satcomer

macrumors 603
Feb 19, 2008
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Maybe people are waking up because modern cars are slow pieces of junk! ;)



Plus over my life time I'v seen new cars have lower and lower horsepower and torque overal! In the past I could easily change my oil, spark plus and many things in my driveway, not today though!
 

Eraserhead

macrumors G4
Nov 3, 2005
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UK
Maybe people are waking up because modern cars are slow pieces of junk! ;)



Plus over my life time I'v seen new cars have lower and lower horsepower and torque overal! In the past I could easily change my oil, spark plus and many things in my driveway, not today though!
I think the issue is more that modern cars don't really offer much over say a 10-15 year old one.

Only cool feature really is autonomous emergency braking.
 
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Huntn

macrumors demi-god
May 5, 2008
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If major car rental companies decide to keep their cars longer, instead of always buying new cars, their costs might drop in a a certain time frame.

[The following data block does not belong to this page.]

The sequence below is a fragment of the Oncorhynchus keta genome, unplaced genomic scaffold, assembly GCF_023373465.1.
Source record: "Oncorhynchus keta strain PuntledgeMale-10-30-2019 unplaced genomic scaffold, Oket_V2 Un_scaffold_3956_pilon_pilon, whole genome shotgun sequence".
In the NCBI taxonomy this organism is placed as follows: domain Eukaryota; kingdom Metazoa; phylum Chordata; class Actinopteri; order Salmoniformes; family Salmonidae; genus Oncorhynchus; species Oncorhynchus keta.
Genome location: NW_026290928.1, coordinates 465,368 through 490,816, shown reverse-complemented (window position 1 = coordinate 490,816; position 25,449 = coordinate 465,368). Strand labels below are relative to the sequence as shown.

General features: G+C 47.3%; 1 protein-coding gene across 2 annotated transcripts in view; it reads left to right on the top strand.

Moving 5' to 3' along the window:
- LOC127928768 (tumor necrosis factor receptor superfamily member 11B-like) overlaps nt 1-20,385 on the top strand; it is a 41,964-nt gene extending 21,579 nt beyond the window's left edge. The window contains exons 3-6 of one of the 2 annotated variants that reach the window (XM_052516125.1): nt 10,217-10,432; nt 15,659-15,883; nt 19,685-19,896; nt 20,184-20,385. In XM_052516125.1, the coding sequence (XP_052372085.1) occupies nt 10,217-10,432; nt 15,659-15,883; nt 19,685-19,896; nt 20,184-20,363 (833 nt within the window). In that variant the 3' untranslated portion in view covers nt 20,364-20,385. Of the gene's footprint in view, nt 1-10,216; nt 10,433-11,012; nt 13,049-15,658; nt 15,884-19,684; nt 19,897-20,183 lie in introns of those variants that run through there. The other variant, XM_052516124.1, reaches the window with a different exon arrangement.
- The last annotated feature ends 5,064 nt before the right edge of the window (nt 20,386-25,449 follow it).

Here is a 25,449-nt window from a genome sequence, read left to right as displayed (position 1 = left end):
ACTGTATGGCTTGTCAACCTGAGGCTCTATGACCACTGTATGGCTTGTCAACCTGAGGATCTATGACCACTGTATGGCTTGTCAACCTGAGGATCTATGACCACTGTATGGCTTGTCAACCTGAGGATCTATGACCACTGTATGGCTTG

NT1440

macrumors G5
May 18, 2008
12,141
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so why should I care again?
Because banks are doing the exact same "investment vehicle" processes they were doing on mortgages that precipitated the great recession, but this time on (sub prime) car loans. Different target, same financial shenanigans that will result in the same "who's holding the bag" ********* we're still recovering from.
 

oneMadRssn

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Sep 8, 2011
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Nobody seems to have mentioned that cash for clunkers significantly raised the average cost of a used car. To me, it seems those effects are finally wearing off and we are returning to normal.
 
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vrDrew